Date of Degree
MA (Master of Arts)
Speech Pathology and Audiology
Traumatic brain injury (TBI) is a global health epidemic that has deleterious consequences for the individuals with the brain injury, their families, and society. The development and validation of effective treatments is imperative. The current study was inspired by Ylvisaker's collaborative intervention approach with individuals with TBI and draws on a line of work by Duff and colleagues (e.g., Duff et al., 2006; Gupta et al., 2011) documenting patterns of spared and impaired learning abilities in individuals with various types focal brain damage (e.g., hippocampus) and selective neuropsychological impairment (e.g., declarative memory) using a collaborative referencing paradigm. This study extends this line of work by examining the ability of individuals with mild to moderate traumatic brain injury to develop and use referential labels for novel picture cards across repeated interactions with a familiar partner as they complete a collaborative referencing task. Five TBI participant pairs (an individuals with TBI and their partner) and five healthy comparison pairs completed 24 trials (6 trials in each of 4 sessions) of the collaborative referencing task across two days. As a group, the performance of four of the five TBI pairs did not differ from healthy comparison pairs on the primary dependent variables of card placement accuracy, time to complete each trial, and reduction in communicative resources across trials. That is, despite having TBI, these individuals were able to develop and use unique and concise labels to reference the novel cards in collaboration with a familiar partner. The fifth TBI participant pair (3591) differed from the other TBI and healthy comparison pair on both quantitative and qualitative measures. Speculating that 3591's husband may have contributed to their poor performance, a follow-up study was conducted whereby 3591 was brought back to lab several months later and she complete one session of the collaborative referencing task with a new partner. The results of the follow-up study were striking. 3591 and her new partner were as successful as other pairs on all measures of learning in the study.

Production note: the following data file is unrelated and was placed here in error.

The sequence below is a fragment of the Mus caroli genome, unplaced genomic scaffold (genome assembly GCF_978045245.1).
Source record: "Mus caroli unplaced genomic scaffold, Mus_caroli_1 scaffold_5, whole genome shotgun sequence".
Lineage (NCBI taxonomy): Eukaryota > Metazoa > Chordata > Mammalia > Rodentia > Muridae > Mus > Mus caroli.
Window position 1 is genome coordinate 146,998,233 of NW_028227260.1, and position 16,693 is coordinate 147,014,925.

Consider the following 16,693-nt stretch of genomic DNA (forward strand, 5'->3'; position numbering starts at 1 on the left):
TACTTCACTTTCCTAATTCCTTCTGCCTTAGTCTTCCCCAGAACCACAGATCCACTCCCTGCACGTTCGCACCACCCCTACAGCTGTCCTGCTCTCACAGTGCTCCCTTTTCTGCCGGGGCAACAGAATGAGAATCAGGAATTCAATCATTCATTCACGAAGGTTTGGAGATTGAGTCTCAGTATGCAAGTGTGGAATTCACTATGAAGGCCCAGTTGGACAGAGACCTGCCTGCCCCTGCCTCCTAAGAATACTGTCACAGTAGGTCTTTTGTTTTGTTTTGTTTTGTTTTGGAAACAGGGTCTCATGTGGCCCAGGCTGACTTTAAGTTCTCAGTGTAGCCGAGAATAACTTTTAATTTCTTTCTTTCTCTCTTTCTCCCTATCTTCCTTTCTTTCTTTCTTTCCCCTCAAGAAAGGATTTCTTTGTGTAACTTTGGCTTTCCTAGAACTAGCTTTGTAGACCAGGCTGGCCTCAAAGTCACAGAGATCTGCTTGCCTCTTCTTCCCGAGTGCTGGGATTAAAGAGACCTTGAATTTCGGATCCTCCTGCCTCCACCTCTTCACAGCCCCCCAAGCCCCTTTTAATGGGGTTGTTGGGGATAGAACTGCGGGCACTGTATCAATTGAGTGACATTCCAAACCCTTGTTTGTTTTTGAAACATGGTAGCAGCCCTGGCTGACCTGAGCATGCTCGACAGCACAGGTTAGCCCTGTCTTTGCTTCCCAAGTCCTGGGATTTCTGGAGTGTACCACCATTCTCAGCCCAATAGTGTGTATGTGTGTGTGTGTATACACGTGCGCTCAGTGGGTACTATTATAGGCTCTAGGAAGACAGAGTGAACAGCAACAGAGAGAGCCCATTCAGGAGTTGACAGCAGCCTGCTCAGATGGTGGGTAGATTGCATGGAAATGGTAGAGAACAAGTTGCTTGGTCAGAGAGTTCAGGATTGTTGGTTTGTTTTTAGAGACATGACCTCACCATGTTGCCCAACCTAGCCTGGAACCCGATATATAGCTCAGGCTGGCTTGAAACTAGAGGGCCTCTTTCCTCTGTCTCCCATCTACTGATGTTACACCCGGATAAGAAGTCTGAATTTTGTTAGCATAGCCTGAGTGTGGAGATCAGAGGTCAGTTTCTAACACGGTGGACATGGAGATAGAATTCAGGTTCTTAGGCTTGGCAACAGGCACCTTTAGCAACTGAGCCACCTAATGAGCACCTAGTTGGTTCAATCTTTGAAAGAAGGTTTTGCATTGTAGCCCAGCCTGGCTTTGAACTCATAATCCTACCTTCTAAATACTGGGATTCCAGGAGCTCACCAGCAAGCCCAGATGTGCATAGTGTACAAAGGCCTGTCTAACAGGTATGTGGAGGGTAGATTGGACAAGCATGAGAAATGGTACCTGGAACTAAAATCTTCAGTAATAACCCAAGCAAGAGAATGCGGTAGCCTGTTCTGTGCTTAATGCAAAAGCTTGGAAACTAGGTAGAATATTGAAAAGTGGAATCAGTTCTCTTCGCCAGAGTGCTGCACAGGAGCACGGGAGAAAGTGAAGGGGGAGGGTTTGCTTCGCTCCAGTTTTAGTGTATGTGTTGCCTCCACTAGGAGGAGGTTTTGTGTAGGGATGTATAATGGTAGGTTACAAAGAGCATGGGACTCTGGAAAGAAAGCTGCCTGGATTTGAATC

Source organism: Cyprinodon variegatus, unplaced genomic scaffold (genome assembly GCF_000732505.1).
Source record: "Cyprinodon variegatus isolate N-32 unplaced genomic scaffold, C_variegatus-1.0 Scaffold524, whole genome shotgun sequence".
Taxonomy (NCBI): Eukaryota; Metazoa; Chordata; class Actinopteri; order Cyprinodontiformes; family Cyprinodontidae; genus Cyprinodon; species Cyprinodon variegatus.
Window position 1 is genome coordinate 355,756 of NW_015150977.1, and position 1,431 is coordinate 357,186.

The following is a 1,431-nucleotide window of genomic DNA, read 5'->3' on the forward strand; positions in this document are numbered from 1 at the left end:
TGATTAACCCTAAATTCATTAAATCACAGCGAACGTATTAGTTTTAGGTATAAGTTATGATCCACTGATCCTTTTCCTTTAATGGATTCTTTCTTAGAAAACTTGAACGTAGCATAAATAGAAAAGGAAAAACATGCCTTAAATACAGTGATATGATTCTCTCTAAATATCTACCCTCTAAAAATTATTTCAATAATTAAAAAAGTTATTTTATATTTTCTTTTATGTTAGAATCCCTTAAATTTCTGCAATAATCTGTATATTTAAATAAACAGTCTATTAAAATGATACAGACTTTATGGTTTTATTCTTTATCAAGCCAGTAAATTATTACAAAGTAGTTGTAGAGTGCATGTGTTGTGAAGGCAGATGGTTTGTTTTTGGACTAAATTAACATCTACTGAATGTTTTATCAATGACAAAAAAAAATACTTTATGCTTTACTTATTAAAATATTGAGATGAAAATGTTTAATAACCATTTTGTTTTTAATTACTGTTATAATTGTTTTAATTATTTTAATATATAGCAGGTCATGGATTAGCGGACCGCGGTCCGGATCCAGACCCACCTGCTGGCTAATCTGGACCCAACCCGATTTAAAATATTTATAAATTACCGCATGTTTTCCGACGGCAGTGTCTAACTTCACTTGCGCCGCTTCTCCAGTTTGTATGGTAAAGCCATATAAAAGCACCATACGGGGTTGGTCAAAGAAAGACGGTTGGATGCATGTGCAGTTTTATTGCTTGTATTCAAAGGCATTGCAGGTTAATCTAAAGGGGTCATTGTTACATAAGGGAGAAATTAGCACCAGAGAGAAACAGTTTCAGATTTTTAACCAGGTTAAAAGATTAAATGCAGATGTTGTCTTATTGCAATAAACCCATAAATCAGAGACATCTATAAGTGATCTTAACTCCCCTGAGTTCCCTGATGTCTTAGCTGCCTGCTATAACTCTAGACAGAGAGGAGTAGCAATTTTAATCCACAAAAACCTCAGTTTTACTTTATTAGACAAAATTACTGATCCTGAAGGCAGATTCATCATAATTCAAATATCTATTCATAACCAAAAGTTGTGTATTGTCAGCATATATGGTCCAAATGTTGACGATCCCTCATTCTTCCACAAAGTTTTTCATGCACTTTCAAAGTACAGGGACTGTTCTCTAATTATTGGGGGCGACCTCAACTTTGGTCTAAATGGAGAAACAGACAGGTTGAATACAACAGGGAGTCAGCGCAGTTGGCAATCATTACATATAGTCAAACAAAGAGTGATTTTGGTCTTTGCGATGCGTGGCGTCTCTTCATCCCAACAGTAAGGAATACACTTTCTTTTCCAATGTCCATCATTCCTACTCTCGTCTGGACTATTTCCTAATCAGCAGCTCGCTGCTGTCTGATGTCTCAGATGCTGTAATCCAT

Given the complex nature of cognitive, neurological, behavioral, personality, and communicative impairments associated with TBI, the findings here, that all participants with TBI were successful in the task, are surprising and provides further evidence that these interactive sessions are potent learning environments. The results of the study support the idea that use of a social and collaborative interaction paradigm facilitates learning in adults at least one year time post injury with mild to moderate brain injuries. Aspects of the collaborative referencing task that exemplify Ylvisaker's contextualized invention approach are completion of a goal-directed task, working with a partner who was relevant to the participant's everyday life, supports were provided by the partner as needed, the task was repeated many times in order to increase chances of the pair's success, and skills were taught through collaboration rather than explicit instruction. Although this was not an intervention study, these findings provide further evidence supporting the use of Ylvisaker's social, interactive, and collaborative approach for individuals with TBI. This study is the first to our knowledge to investigate learning during a collaborative referencing task with individuals with TBI and the positive results obtained here suggest that this may be a fruitful way to deploy Ylvisaker's contextualized intervention approach in more controlled research settings.
Copyright 2012 Laura Savicki